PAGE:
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If you live in an apartment, you may think owning a dog is out of the question. However, as long as you provide adequate exercise and playtime, certain dogs can thrive as apartment dwellers. Researching various breeds will help you determine what kind of dog is best suited for your situation and lifestyle. When selecting an apartment-friendly dog, keep in mind that size is not the only factor to consider. The ideal dog will be calm, friendly, easy to housetrain and relatively quiet.
Good Things Come in Small Packages
Certain small breeds are highly adaptable to apartment living. The Boston terrier is a quiet dog who requires little exercise. Pugs are 10 to 14 inches tall and weigh between 14 and 18 pounds. If you provide a daily walk and lots of love, they will be very happy living in a small space. Chihuahuas are tiny dogs who weigh between 2 and 6 pounds. Generally, they are a low-energy breed. Dispositions vary between Chihuahuas with some dogs being extremely quiet, while others may enjoy yapping. The good news is their bark is not very loud and you can train them to keep quiet. Other small breeds including the Havanese, Pekingese, Lhasa apso, French bulldog and Cavalier King Charles spaniel may do well in apartments.
A dog does not have to be small to live in an apartment. There are large dogs who enjoy being couch potatoes and easily can adapt to small spaces. Mastiffs tend to be quiet, lazy and low-energy once they enter adulthood. Reaching speeds of 45 mph, you may think the greyhound is a hyper, headstrong dog requiring extensive exercise. In reality, these dogs are extremely quiet and enjoy snuggling on the couch or bed. They rarely bark and their short coat is easy to care for. The Afghan hound and Newfoundland are also docile, mild-mannered breeds to consider.
Proceed With Caution
Some dogs are not designed for apartments. Dogs who require hours of physical exercise most likely will become destructive and noisy in a small space. According to the American Kennel Club, some of the most active dog breeds include the Shetland sheepdog, border collie, Australian shepherd, Siberian husky, Labrador retriever, Irish setter and German shepherd. Certain small breeds also are extremely active and should not live in apartments. These include Russell terriers, miniature pinschers and beagles. Be aware that most landlords impose restrictions on pet ownership. This may include breed and size restrictions. A study conducted in 2005 and entitled “Companion Animal Renters and Pet-Friendly Housing in the U.S.” notes that 91 percent of landlords in the country have pet restrictions. The most common breeds banned from apartments include pit bulls, Staffordshire terriers, German shepherds, Doberman pinschers and Rottweiler’s. Talk to your landlord before adopting or purchasing a pet.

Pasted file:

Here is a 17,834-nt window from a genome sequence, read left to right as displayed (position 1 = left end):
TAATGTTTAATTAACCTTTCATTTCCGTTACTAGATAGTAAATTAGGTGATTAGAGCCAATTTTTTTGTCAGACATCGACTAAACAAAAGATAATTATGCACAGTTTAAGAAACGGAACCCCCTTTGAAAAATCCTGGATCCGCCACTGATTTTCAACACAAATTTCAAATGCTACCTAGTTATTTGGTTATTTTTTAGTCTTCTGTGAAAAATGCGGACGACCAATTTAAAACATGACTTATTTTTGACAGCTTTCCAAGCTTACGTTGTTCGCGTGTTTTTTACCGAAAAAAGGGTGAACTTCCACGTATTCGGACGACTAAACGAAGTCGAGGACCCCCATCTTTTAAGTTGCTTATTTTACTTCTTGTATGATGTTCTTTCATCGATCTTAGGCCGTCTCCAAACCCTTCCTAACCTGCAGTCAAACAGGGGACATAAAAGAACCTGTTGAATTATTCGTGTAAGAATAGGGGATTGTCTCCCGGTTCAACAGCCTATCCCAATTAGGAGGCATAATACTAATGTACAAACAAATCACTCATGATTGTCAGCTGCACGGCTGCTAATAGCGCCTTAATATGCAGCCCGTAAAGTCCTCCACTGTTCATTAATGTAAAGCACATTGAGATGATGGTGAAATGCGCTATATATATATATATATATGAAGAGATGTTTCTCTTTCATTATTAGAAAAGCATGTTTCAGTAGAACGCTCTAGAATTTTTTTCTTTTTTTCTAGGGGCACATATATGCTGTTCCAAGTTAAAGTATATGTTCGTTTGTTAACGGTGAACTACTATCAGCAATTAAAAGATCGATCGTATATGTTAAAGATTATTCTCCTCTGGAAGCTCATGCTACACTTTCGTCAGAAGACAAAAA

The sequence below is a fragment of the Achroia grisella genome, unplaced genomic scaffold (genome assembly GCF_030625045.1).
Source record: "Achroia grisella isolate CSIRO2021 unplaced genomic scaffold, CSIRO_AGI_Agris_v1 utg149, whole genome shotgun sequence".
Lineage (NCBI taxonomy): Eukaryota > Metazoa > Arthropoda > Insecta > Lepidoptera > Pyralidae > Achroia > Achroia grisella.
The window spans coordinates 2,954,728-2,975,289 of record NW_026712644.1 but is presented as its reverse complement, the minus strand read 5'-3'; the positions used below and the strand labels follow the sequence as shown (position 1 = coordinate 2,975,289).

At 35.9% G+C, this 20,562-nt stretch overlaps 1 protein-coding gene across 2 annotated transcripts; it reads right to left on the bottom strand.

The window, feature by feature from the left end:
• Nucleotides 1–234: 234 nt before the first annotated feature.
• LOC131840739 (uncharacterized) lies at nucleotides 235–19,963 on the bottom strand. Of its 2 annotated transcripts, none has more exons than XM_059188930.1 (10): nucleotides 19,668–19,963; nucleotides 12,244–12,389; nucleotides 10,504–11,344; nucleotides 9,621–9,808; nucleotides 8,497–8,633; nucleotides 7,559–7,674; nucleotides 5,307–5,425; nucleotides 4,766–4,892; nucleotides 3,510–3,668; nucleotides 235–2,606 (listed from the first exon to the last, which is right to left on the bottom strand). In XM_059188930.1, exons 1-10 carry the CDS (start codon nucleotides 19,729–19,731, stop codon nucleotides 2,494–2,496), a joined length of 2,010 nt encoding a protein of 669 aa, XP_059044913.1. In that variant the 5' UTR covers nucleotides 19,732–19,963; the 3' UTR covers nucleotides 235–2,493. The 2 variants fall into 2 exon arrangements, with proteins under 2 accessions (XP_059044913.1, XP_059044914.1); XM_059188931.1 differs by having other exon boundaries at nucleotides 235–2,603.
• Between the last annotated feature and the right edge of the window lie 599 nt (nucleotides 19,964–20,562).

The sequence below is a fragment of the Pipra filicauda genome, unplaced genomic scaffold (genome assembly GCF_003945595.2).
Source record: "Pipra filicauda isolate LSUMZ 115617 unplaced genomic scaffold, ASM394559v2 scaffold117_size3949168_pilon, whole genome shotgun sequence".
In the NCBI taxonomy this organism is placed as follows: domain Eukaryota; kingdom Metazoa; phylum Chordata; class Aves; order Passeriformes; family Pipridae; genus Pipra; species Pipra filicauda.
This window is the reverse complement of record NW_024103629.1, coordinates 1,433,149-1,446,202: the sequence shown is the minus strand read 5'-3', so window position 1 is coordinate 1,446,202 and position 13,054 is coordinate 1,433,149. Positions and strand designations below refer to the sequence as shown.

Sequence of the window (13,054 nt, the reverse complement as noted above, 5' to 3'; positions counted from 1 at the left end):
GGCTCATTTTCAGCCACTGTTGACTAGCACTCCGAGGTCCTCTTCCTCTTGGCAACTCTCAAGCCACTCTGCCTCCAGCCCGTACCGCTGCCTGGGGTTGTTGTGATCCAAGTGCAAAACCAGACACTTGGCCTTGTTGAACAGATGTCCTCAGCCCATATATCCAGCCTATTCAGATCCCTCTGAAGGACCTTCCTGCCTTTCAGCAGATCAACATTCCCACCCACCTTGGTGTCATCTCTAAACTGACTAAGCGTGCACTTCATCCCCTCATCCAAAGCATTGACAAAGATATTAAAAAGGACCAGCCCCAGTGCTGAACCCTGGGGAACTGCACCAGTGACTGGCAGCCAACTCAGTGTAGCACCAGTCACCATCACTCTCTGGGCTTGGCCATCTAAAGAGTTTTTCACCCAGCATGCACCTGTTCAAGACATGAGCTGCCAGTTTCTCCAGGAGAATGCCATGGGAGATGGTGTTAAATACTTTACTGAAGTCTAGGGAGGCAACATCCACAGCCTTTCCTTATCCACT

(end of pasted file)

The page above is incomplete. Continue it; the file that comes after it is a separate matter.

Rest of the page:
Finding a Pet-Friendly Apartment
If your landlord is unsure or opposed to pet ownership, you may be able to negotiate by offering to pay a pet deposit, providing a statement that you will clean up after your pet and repair any damage he may cause to the property. You also may agree to enroll your dog in obedience school. If you currently own a pet and are looking for a new place to live, offer to let your potential landlord meet your dog in advance. Provide a letter of recommendation from your current landlord proving you are a responsible pet owner. Request a letter of reference from your veterinarian stating your pet is up to date on immunizations and showing you have been diligent in providing medical care. The Humane Society of the United States maintains a database of pet-friendly apartments in each state. Visit their website as a starting point in searching for a new home for you and your dog.
- Massachusetts Animal Coalition: Tips for Landlords
- Pet Guide: Top 10 Best Dog Breeds For Apartments
- Vet Street: 13 Dog Breeds Ideal for Apartments
- Animal List: Top 5 Big Dogs for Small Apartments
- The Humane Society of the United States: Renting With Pets
- Best Friends Animal Society: Landlords: Increase Your Profitability by Becoming Pet-Friendly
- Forbes: 11 Riskiest Dog Breeds for Homeowners and Renters
- Woofipedia: 15 Most Active Dog Breeds
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